The lack of moments of informal communication strongly affects the younger members of teams as it means they experience greater difficulty in grasping the culture and principles of the organisation. Most of the knowledge gained on the job comes not only from what is explicitly taught, but also from the new team members’ observations of the rest of the organisation. Constraining these interactions brings serious consequences to the onboarding and acculturation process of the teams. In the fully remote model, knowledge sharing, socialisation and mentoring are also affected. The CEO of JP Morgan Chase mentioned at a conference that after six months of remote working, newer employees started to lose the benefit of socialising with other generations. Despite the technical training the company has offered, there is no longer access to informal, intangible information that helps, for example, a portfolio manager choose one stock over another.
Assessing the teams' performance in remote working is another issue that concerns leaders. The most objective way of doing this is to consider the outputs or deliverables, but this fails to assess the soft skills that are so relevant in the current work context.
If, according to the Harvard Business Review, today about 40% of employees feel burned out with the remote model, and simultaneously 40% of workers want a future that provides flexibility in working hours and workplace, then it is urgent to redefine work formats. With the possibility of returning to the office becoming ever closer, it is urgent to unravel the best way to capture the benefits of remote working without the disadvantages of the virtual model and integrate it seamlessly with face-to-face moments.
In order to design a new model, it is necessary to change some paradigms in the way you lead, how you organise teams and how you approach work. It is essential not to give up offices, but to make them hybrid working spaces, which allow you to alternate effortlessly between face-to-face work in the office and working remotely from home. As a matter of fact, most technology companies, despite being the pioneers in 100% digital operations, maintain physical offices. This is because studies prove that frequent personal interactions lead to greater commitment, creativity, and cooperation among teams.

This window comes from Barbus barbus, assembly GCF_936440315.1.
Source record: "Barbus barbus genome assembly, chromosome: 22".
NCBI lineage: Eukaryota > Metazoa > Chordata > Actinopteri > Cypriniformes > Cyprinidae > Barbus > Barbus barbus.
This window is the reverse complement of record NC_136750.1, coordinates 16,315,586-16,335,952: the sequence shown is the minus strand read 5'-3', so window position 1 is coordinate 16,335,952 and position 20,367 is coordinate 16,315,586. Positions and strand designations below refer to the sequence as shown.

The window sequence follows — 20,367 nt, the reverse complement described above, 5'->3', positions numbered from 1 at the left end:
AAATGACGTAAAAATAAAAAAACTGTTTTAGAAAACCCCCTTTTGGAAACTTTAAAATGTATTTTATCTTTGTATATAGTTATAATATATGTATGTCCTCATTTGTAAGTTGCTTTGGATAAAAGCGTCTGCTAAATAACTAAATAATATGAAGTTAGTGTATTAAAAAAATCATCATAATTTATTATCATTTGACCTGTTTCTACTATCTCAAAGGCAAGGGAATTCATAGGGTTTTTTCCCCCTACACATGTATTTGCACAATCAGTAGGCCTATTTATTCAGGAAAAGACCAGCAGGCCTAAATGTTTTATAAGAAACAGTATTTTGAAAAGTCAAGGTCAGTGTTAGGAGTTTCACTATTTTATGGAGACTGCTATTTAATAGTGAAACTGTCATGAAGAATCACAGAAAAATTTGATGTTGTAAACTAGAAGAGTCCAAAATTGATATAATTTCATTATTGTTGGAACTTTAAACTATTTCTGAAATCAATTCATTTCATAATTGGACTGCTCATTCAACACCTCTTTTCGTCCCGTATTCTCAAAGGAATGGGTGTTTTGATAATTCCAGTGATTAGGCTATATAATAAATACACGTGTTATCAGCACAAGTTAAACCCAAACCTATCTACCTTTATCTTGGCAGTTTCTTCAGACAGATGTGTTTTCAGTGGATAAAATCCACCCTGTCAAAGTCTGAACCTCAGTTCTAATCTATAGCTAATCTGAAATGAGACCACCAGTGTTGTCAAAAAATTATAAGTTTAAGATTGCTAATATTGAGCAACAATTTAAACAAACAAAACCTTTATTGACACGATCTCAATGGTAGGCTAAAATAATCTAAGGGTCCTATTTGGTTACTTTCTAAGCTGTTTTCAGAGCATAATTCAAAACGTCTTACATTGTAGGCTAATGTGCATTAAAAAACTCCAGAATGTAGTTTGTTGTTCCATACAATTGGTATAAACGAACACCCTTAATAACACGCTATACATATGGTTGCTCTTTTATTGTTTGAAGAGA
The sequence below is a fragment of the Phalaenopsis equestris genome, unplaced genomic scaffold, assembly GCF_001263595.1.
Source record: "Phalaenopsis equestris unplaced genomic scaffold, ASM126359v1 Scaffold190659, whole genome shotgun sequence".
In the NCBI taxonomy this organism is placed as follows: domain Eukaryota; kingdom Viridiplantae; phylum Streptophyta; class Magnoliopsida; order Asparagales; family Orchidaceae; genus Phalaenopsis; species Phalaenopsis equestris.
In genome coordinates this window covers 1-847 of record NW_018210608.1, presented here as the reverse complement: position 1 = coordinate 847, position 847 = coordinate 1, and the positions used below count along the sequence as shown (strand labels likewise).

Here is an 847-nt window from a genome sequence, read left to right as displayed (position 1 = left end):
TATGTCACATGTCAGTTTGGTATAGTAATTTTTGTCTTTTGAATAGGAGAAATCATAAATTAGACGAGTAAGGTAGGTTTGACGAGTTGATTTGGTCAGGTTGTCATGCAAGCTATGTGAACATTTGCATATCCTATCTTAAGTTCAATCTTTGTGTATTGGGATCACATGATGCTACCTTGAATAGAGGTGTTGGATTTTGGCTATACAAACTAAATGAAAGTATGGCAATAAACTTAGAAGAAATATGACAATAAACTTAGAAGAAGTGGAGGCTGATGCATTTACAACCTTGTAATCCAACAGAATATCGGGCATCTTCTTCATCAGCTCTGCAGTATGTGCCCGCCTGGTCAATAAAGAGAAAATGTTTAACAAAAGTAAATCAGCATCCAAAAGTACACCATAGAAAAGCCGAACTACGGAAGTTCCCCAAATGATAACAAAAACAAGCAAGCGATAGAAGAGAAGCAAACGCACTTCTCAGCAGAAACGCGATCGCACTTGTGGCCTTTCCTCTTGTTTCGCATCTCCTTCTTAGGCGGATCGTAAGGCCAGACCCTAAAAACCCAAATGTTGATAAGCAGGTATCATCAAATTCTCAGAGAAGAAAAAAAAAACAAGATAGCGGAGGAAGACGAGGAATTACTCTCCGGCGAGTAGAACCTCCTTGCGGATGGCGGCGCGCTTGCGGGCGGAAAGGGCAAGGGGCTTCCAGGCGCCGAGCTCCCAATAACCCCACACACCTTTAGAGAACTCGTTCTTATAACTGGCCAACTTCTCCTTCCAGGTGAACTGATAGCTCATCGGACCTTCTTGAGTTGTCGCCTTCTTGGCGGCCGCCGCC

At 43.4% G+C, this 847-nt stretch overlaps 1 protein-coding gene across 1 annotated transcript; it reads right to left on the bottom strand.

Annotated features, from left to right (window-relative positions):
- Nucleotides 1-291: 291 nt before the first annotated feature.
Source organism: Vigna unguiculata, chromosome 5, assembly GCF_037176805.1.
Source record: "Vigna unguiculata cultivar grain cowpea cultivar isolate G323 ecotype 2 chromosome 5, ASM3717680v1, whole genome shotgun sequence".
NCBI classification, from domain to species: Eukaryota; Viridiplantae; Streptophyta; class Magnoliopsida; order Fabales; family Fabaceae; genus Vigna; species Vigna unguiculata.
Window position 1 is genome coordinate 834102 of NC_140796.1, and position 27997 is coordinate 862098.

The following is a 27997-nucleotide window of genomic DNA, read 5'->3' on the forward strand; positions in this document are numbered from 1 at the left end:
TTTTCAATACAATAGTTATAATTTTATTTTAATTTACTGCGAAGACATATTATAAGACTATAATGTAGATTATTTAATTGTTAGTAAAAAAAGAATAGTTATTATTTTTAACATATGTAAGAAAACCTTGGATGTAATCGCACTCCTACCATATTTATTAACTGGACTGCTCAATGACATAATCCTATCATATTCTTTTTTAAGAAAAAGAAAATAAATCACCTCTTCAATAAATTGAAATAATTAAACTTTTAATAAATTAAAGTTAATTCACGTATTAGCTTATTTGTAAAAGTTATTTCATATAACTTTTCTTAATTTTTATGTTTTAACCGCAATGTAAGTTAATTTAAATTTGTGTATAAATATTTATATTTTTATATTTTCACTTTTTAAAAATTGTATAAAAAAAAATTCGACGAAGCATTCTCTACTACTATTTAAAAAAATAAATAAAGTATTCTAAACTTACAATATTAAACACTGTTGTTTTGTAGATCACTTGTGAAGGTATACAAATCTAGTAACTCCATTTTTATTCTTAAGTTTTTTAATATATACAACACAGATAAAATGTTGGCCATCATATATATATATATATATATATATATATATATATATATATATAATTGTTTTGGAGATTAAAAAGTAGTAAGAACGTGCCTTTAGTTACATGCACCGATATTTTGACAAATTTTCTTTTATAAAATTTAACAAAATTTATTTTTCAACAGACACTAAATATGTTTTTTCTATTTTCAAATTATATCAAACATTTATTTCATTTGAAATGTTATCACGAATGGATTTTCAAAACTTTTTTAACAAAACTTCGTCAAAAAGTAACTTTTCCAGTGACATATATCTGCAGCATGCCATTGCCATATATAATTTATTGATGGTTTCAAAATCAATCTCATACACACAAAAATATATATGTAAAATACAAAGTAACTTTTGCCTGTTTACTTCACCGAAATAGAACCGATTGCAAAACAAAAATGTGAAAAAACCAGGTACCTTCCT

Accordingly, it is essential to design hybrid offices with the following principles:
- Promote informal interactions by creating a space that fosters culture, learning, creativity, and collaboration.
- Practise hotelling, that is, the flexible location of each employee's workstation. In addition to reducing the total space occupied, it encourages communication and connection between areas/teams that would not otherwise communicate. In 2020, when renewing the remote working policy, Microsoft implemented this technique with promising results.
Leverage the use of technology to collect data to optimise the organisation of the office layout based on employee movements, interactions, and rest areas.
In addition, remote and flexible working will be part of the future of organisations, and therefore strategies to be efficient remotely should be applied, namely:
- Taking advantage of digital developments to facilitate interaction and communication between remote employees and employees in the office.
- Use smart goal-based planning strategies and frequent and structured communication across teams.
- Increase flexible working with the possibility of enhancing the level of services provided. For example, in a customer service team, the fact that employees choose to work at different times means that the team is able to provide services with longer opening hours.
Despite technological developments and support infrastructures, there is no substitute for face-to-face contact when it comes to successful collaboration between teams. In business services, new technologies have simplified and automated most of the low value-added tasks, and it is therefore increasingly necessary to stimulate the creative spirit of employees.
In this regard, it is necessary to leverage experiences with human contact that allow clarifying rules, aligning expectations, and establishing trust. With remote working spreading indiscriminately, business service leaders must face this challenge and this requires organisational transformation.